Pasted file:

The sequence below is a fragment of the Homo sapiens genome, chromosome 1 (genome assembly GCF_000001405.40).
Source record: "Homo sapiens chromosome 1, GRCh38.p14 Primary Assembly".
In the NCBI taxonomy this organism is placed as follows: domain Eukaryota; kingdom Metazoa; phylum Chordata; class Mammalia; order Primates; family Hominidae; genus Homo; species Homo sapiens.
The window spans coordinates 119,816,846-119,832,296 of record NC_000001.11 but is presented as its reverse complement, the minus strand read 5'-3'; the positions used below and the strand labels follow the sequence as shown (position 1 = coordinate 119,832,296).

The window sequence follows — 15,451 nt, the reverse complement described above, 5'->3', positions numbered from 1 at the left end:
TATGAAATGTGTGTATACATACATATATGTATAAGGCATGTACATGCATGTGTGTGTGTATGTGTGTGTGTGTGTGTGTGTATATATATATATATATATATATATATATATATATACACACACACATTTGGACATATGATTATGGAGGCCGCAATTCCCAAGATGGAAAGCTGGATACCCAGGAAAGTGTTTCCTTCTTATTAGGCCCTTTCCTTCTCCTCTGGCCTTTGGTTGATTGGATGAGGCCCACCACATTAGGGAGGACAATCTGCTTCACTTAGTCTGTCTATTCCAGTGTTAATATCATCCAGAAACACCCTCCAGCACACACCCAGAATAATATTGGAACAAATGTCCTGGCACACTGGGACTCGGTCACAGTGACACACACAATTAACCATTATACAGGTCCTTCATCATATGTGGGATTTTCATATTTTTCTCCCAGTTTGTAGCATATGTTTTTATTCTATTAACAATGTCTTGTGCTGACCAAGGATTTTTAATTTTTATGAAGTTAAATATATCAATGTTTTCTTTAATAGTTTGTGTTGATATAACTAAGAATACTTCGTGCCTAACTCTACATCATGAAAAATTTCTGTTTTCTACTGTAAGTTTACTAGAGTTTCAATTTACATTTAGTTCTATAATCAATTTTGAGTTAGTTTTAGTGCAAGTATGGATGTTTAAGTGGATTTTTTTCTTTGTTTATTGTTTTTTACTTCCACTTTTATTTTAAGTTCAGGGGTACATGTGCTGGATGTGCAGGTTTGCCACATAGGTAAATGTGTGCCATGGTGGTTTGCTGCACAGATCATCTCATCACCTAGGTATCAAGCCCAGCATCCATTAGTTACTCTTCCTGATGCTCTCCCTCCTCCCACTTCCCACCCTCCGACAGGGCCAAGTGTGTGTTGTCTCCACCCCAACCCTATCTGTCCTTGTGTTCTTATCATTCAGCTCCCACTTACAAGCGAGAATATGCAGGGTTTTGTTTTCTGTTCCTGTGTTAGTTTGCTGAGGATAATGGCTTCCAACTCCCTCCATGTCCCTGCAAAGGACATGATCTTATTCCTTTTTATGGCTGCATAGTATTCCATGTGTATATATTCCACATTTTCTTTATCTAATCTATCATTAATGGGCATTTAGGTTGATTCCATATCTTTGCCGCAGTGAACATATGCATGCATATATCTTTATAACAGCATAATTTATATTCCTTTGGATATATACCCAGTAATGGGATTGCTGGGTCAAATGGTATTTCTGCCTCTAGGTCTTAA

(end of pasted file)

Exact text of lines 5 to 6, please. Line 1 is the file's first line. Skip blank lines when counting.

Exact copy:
The window sequence follows — 15,451 nt, the reverse complement described above, 5'->3', positions numbered from 1 at the left end:
TATGAAATGTGTGTATACATACATATATGTATAAGGCATGTACATGCATGTGTGTGTGTATGTGTGTGTGTGTGTGTGTGTATATATATATATATATATATATATATATATATATACACACACACATTTGGACATATGATTATGGAGGCCGCAATTCCCAAGATGGAAAGCTGGATACCCAGGAAAGTGTTTCCTTCTTATTAGGCCCTTTCCTTCTCCTCTGGCCTTTGGTTGATTGGATGAGGCCCACCACATTAGGGAGGACAATCTGCTTCACTTAGTCTGTCTATTCCAGTGTTAATATCATCCAGAAACACCCTCCAGCACACACCCAGAATAATATTGGAACAAATGTCCTGGCACACTGGGACTCGGTCACAGTGACACACACAATTAACCATTATACAGGTCCTTCATCATATGTGGGATTTTCATATTTTTCTCCCAGTTTGTAGCATATGTTTTTATTCTATTAACAATGTCTTGTGCTGACCAAGGATTTTTAATTTTTATGAAGTTAAATATATCAATGTTTTCTTTAATAGTTTGTGTTGATATAACTAAGAATACTTCGTGCCTAACTCTACATCATGAAAAATTTCTGTTTTCTACTGTAAGTTTACTAGAGTTTCAATTTACATTTAGTTCTATAATCAATTTTGAGTTAGTTTTAGTGCAAGTATGGATGTTTAAGTGGATTTTTTTCTTTGTTTATTGTTTTTTACTTCCACTTTTATTTTAAGTTCAGGGGTACATGTGCTGGATGTGCAGGTTTGCCACATAGGTAAATGTGTGCCATGGTGGTTTGCTGCACAGATCATCTCATCACCTAGGTATCAAGCCCAGCATCCATTAGTTACTCTTCCTGATGCTCTCCCTCCTCCCACTTCCCACCCTCCGACAGGGCCAAGTGTGTGTTGTCTCCACCCCAACCCTATCTGTCCTTGTGTTCTTATCATTCAGCTCCCACTTACAAGCGAGAATATGCAGGGTTTTGTTTTCTGTTCCTGTGTTAGTTTGCTGAGGATAATGGCTTCCAACTCCCTCCATGTCCCTGCAAAGGACATGATCTTATTCCTTTTTATGGCTGCATAGTATTCCATGTGTATATATTCCACATTTTCTTTATCTAATCTATCATTAATGGGCATTTAGGTTGATTCCATATCTTTGCCGCAGTGAACATATGCATGCATATATCTTTATAACAGCATAATTTATATTCCTTTGGATATATACCCAGTAATGGGATTGCTGGGTCAAATGGTATTTCTGCCTCTAGGTCTTAA